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Intermediate risk prostate cancer may be well controlled with brachytherapy alone

BOSTON, September 25, 2016

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For men with intermediate risk prostate cancer, radiation treatment with brachytherapy alone can result in similar cancer control with fewer long-term side effects, when compared to more aggressive treatment that combines brachytherapy with external beam therapy (EBT), according to research presented today at the 58th Annual Meeting the American Society for Radiation Oncology (ASTRO).

NRG Oncology/RTOG 0232 is a phase III, multi-institutional trial conducted at 68 cancer centers throughout the U.S. and Canada from 2003 to 2012 to assess whether adding EBT to transperineal interstitial permanent brachytherapy conveyed an additional benefit in progression free survival (PFS), or control of the cancer growth, at five years following treatment. Brachytherapy is a type of radiation therapy (RT) where radioactive seed implants are inserted directly into a patient’s tissue to deliver treatment to the tumor while limiting radiation exposure for surrounding tissue.

Participants in the study included 588 men diagnosed with intermediate risk prostate cancer (i.e., clinical stage T1c-T2b) and enrolled in the trial between 2003 and 2012. Prostate cancer risk groups are assigned based on the prostate biopsy results, which include the Gleason score (GS) -- an indication of how aggressively the tumor cells may behave -- and the prostate specific antigen (PSA) level in the patient’s blood at the time of diagnosis. Eligible patients for this trial had either a GS between two and six coupled with a PSA between 10 and 20; or a GS of 7 and a PSA less than 10.

Patients were randomized to one of two treatment arms, where 292 patients received brachytherapy alone (the B group) and 287 patients received 45 Gy partial EBT to the pelvic area in addition to brachytherapy (the EBT+B group). Brachytherapy treatment included the use of I-125 or Pd-103 (radioactive Iodine-125 or Palladium-103), prescribed to 110 Gy or 100 Gy respective boost dose for the patients who received brachytherapy plus EBT, and 145 Gy or 125 Gy respective dose for the patients who received brachytherapy alone. EBT was delivered by either intensity-modulated RT or three-dimensional conventional RT.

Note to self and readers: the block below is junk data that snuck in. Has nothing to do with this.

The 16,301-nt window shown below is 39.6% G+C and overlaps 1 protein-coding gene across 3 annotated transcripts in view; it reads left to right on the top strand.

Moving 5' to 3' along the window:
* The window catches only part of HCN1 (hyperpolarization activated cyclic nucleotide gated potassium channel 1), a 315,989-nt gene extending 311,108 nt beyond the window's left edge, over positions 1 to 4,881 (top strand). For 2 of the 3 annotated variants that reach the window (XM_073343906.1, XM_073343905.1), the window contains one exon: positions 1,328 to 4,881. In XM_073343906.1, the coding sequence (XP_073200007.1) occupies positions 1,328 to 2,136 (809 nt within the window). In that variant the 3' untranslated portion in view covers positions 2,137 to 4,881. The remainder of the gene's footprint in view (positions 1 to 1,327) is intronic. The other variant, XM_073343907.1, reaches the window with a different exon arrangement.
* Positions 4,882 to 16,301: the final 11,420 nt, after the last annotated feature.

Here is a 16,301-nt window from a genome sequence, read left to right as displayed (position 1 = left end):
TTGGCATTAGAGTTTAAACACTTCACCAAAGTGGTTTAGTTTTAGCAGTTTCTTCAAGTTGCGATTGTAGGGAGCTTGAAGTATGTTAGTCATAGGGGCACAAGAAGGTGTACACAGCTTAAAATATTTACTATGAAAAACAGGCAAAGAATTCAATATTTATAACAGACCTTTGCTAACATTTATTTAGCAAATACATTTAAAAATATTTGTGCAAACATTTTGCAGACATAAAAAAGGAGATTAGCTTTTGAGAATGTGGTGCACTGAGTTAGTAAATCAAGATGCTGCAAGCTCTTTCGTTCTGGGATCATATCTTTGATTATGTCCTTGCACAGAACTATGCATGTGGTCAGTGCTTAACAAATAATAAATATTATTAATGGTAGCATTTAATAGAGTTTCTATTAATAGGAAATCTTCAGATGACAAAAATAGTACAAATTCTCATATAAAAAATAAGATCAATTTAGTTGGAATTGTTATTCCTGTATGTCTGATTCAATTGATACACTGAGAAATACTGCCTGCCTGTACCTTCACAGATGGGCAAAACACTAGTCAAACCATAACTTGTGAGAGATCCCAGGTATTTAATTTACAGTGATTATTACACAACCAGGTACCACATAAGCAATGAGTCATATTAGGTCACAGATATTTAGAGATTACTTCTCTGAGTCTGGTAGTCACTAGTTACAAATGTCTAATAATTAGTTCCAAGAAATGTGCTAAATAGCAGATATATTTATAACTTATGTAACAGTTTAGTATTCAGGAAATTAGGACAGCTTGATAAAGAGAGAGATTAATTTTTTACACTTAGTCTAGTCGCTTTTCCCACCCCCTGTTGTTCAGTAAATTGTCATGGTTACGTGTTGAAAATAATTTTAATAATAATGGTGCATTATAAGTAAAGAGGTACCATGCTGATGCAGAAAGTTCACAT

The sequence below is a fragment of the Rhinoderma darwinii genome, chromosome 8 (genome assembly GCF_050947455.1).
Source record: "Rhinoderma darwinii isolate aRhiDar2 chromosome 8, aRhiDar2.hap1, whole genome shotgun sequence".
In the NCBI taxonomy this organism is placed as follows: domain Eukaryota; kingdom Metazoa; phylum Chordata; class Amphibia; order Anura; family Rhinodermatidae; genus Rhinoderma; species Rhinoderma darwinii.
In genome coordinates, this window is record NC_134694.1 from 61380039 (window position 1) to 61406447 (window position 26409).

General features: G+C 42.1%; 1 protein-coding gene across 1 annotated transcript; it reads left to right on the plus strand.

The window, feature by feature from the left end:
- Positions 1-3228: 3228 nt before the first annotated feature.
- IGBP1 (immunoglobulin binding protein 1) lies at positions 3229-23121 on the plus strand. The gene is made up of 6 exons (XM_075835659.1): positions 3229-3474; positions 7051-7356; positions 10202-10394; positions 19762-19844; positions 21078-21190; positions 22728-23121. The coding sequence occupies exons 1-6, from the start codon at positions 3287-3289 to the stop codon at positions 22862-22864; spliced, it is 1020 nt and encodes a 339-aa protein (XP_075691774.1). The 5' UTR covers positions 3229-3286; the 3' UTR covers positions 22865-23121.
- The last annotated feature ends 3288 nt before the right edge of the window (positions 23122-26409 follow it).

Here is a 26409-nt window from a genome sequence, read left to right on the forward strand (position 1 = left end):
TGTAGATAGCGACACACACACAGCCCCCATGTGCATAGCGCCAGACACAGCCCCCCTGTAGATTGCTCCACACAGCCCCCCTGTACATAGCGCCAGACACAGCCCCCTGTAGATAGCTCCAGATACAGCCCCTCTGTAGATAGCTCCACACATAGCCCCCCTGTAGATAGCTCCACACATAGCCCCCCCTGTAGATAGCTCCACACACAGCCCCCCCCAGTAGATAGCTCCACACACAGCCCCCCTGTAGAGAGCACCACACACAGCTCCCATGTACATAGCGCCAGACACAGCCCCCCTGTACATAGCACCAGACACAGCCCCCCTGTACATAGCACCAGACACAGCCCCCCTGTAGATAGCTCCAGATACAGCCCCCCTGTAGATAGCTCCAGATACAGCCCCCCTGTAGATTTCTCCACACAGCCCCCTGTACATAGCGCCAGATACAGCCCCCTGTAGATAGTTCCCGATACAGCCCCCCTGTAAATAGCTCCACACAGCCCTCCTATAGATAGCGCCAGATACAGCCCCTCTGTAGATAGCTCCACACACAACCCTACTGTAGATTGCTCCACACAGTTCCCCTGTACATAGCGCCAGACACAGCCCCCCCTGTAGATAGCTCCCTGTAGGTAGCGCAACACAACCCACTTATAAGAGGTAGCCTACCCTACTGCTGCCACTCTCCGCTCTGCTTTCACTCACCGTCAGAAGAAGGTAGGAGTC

The primary outcome for this study, PFS, was estimated using the Kaplan-Meier method, and researchers compared the two treatment arms with two-sample binomial testing.  Short-term/acute and long-term/late side effects also were measured, including both gastrointestinal (GI) and genitourinary (GU) toxicities. Treatment groups did not differ significantly on any baseline characteristics. The median participant age was 67, two-thirds of patients (67 percent) had stage T1 disease, and 89 percent fell in the GS 7/PSA < 10 group. Median follow-up for all patients was 6.7 years, and 443 patients were eligible for five-year follow-up analyses.

At five years following RT, survival rates for men who received brachytherapy alone were comparable to those who underwent more aggressive radiation treatment. The PFS rate at five years post-treatment was 85 percent for EBT+B patients and 86 percent for B patients (Hazard Ratio, HR, 1.02; futility p = 0.0006).

Although PFS rates were comparable between treatment groups, differences emerged in the rates of more serious side effects. Overall toxicity levels were similar across groups only for acute side effects (i.e., those that occur closely following treatment), with eight percent of patients in each cohort reporting acute grade 3+ side effects. Late severe toxicities were more common for EBT+B patients (12 percent) than for B patients (7 percent), as were severe GU side effects GU (7 vs. 3 percent) and severe GI toxicities (3 vs. 2 percent).